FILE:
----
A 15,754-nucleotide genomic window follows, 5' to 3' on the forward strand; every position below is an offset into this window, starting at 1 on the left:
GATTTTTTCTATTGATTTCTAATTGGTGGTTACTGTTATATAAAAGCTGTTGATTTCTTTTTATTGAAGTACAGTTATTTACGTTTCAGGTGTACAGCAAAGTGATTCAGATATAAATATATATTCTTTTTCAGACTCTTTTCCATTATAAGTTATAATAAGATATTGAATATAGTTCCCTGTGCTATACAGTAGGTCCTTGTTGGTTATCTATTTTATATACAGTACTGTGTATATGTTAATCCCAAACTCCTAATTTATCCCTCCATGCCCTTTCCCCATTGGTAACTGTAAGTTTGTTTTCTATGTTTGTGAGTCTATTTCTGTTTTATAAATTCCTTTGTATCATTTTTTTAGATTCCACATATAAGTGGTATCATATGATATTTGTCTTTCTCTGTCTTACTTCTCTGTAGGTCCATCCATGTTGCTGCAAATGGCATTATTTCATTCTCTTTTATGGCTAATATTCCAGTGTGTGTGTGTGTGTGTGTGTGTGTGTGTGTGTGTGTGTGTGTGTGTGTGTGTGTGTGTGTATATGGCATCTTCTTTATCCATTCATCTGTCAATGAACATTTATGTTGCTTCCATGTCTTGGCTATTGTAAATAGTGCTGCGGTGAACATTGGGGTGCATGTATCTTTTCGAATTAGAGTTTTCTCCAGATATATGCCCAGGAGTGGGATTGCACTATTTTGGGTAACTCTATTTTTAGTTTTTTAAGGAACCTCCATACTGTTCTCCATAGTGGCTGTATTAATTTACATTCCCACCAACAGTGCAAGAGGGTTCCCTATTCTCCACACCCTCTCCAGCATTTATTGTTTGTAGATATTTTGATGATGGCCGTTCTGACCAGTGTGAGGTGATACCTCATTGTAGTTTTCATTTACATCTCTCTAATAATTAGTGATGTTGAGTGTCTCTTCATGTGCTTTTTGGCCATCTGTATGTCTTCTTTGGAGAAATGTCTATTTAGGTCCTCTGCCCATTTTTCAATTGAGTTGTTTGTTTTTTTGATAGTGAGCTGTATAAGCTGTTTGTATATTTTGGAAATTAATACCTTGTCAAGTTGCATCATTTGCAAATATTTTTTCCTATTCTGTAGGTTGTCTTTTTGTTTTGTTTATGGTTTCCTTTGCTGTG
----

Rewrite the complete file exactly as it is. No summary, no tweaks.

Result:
A 15,754-nucleotide genomic window follows, 5' to 3' on the forward strand; every position below is an offset into this window, starting at 1 on the left:
GATTTTTTCTATTGATTTCTAATTGGTGGTTACTGTTATATAAAAGCTGTTGATTTCTTTTTATTGAAGTACAGTTATTTACGTTTCAGGTGTACAGCAAAGTGATTCAGATATAAATATATATTCTTTTTCAGACTCTTTTCCATTATAAGTTATAATAAGATATTGAATATAGTTCCCTGTGCTATACAGTAGGTCCTTGTTGGTTATCTATTTTATATACAGTACTGTGTATATGTTAATCCCAAACTCCTAATTTATCCCTCCATGCCCTTTCCCCATTGGTAACTGTAAGTTTGTTTTCTATGTTTGTGAGTCTATTTCTGTTTTATAAATTCCTTTGTATCATTTTTTTAGATTCCACATATAAGTGGTATCATATGATATTTGTCTTTCTCTGTCTTACTTCTCTGTAGGTCCATCCATGTTGCTGCAAATGGCATTATTTCATTCTCTTTTATGGCTAATATTCCAGTGTGTGTGTGTGTGTGTGTGTGTGTGTGTGTGTGTGTGTGTGTGTGTGTGTGTGTGTGTGTATATGGCATCTTCTTTATCCATTCATCTGTCAATGAACATTTATGTTGCTTCCATGTCTTGGCTATTGTAAATAGTGCTGCGGTGAACATTGGGGTGCATGTATCTTTTCGAATTAGAGTTTTCTCCAGATATATGCCCAGGAGTGGGATTGCACTATTTTGGGTAACTCTATTTTTAGTTTTTTAAGGAACCTCCATACTGTTCTCCATAGTGGCTGTATTAATTTACATTCCCACCAACAGTGCAAGAGGGTTCCCTATTCTCCACACCCTCTCCAGCATTTATTGTTTGTAGATATTTTGATGATGGCCGTTCTGACCAGTGTGAGGTGATACCTCATTGTAGTTTTCATTTACATCTCTCTAATAATTAGTGATGTTGAGTGTCTCTTCATGTGCTTTTTGGCCATCTGTATGTCTTCTTTGGAGAAATGTCTATTTAGGTCCTCTGCCCATTTTTCAATTGAGTTGTTTGTTTTTTTGATAGTGAGCTGTATAAGCTGTTTGTATATTTTGGAAATTAATACCTTGTCAAGTTGCATCATTTGCAAATATTTTTTCCTATTCTGTAGGTTGTCTTTTTGTTTTGTTTATGGTTTCCTTTGCTGTG